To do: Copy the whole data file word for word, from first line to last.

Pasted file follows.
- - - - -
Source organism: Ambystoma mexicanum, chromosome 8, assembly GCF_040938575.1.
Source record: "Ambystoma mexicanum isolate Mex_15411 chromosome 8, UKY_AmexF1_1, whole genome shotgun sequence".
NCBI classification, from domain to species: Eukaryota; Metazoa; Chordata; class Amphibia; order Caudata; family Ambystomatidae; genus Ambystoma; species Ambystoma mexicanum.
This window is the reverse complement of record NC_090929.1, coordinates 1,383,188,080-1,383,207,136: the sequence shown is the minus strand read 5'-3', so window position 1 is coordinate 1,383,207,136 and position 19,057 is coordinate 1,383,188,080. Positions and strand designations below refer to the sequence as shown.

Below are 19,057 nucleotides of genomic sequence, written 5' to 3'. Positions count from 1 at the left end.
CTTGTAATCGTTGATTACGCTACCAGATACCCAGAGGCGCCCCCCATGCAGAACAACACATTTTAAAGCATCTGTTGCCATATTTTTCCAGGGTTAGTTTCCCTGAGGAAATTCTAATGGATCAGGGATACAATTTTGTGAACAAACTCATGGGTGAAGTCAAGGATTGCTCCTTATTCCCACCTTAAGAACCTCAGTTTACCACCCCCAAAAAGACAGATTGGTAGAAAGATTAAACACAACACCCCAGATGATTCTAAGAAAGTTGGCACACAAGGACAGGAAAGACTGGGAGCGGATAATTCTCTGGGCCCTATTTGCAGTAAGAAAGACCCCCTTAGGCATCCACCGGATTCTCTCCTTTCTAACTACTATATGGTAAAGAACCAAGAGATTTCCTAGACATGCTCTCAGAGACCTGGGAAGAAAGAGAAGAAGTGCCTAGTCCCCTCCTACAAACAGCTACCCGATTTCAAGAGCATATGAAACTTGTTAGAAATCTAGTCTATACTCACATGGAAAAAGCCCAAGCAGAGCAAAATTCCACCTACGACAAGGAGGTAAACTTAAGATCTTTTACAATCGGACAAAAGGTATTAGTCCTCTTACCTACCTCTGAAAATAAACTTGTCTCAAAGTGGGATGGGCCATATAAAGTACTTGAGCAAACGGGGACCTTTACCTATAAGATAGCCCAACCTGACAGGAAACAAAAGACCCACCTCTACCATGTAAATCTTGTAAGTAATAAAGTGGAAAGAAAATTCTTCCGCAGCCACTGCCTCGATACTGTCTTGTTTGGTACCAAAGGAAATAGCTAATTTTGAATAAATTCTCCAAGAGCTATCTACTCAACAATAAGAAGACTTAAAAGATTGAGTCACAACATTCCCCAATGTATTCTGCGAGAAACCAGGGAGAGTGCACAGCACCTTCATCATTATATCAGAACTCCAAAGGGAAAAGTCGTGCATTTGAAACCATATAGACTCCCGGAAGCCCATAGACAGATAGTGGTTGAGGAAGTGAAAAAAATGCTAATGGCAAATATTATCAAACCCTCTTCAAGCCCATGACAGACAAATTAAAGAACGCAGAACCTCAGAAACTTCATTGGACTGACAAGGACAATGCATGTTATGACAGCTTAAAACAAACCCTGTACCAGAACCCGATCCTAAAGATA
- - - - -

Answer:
Source organism: Ambystoma mexicanum, chromosome 8, assembly GCF_040938575.1.
Source record: "Ambystoma mexicanum isolate Mex_15411 chromosome 8, UKY_AmexF1_1, whole genome shotgun sequence".
NCBI classification, from domain to species: Eukaryota; Metazoa; Chordata; class Amphibia; order Caudata; family Ambystomatidae; genus Ambystoma; species Ambystoma mexicanum.
This window is the reverse complement of record NC_090929.1, coordinates 1,383,188,080-1,383,207,136: the sequence shown is the minus strand read 5'-3', so window position 1 is coordinate 1,383,207,136 and position 19,057 is coordinate 1,383,188,080. Positions and strand designations below refer to the sequence as shown.

Below are 19,057 nucleotides of genomic sequence, written 5' to 3'. Positions count from 1 at the left end.
CTTGTAATCGTTGATTACGCTACCAGATACCCAGAGGCGCCCCCCATGCAGAACAACACATTTTAAAGCATCTGTTGCCATATTTTTCCAGGGTTAGTTTCCCTGAGGAAATTCTAATGGATCAGGGATACAATTTTGTGAACAAACTCATGGGTGAAGTCAAGGATTGCTCCTTATTCCCACCTTAAGAACCTCAGTTTACCACCCCCAAAAAGACAGATTGGTAGAAAGATTAAACACAACACCCCAGATGATTCTAAGAAAGTTGGCACACAAGGACAGGAAAGACTGGGAGCGGATAATTCTCTGGGCCCTATTTGCAGTAAGAAAGACCCCCTTAGGCATCCACCGGATTCTCTCCTTTCTAACTACTATATGGTAAAGAACCAAGAGATTTCCTAGACATGCTCTCAGAGACCTGGGAAGAAAGAGAAGAAGTGCCTAGTCCCCTCCTACAAACAGCTACCCGATTTCAAGAGCATATGAAACTTGTTAGAAATCTAGTCTATACTCACATGGAAAAAGCCCAAGCAGAGCAAAATTCCACCTACGACAAGGAGGTAAACTTAAGATCTTTTACAATCGGACAAAAGGTATTAGTCCTCTTACCTACCTCTGAAAATAAACTTGTCTCAAAGTGGGATGGGCCATATAAAGTACTTGAGCAAACGGGGACCTTTACCTATAAGATAGCCCAACCTGACAGGAAACAAAAGACCCACCTCTACCATGTAAATCTTGTAAGTAATAAAGTGGAAAGAAAATTCTTCCGCAGCCACTGCCTCGATACTGTCTTGTTTGGTACCAAAGGAAATAGCTAATTTTGAATAAATTCTCCAAGAGCTATCTACTCAACAATAAGAAGACTTAAAAGATTGAGTCACAACATTCCCCAATGTATTCTGCGAGAAACCAGGGAGAGTGCACAGCACCTTCATCATTATATCAGAACTCCAAAGGGAAAAGTCGTGCATTTGAAACCATATAGACTCCCGGAAGCCCATAGACAGATAGTGGTTGAGGAAGTGAAAAAAATGCTAATGGCAAATATTATCAAACCCTCTTCAAGCCCATGACAGACAAATTAAAGAACGCAGAACCTCAGAAACTTCATTGGACTGACAAGGACAATGCATGTTATGACAGCTTAAAACAAACCCTGTACCAGAACCCGATCCTAAAGATA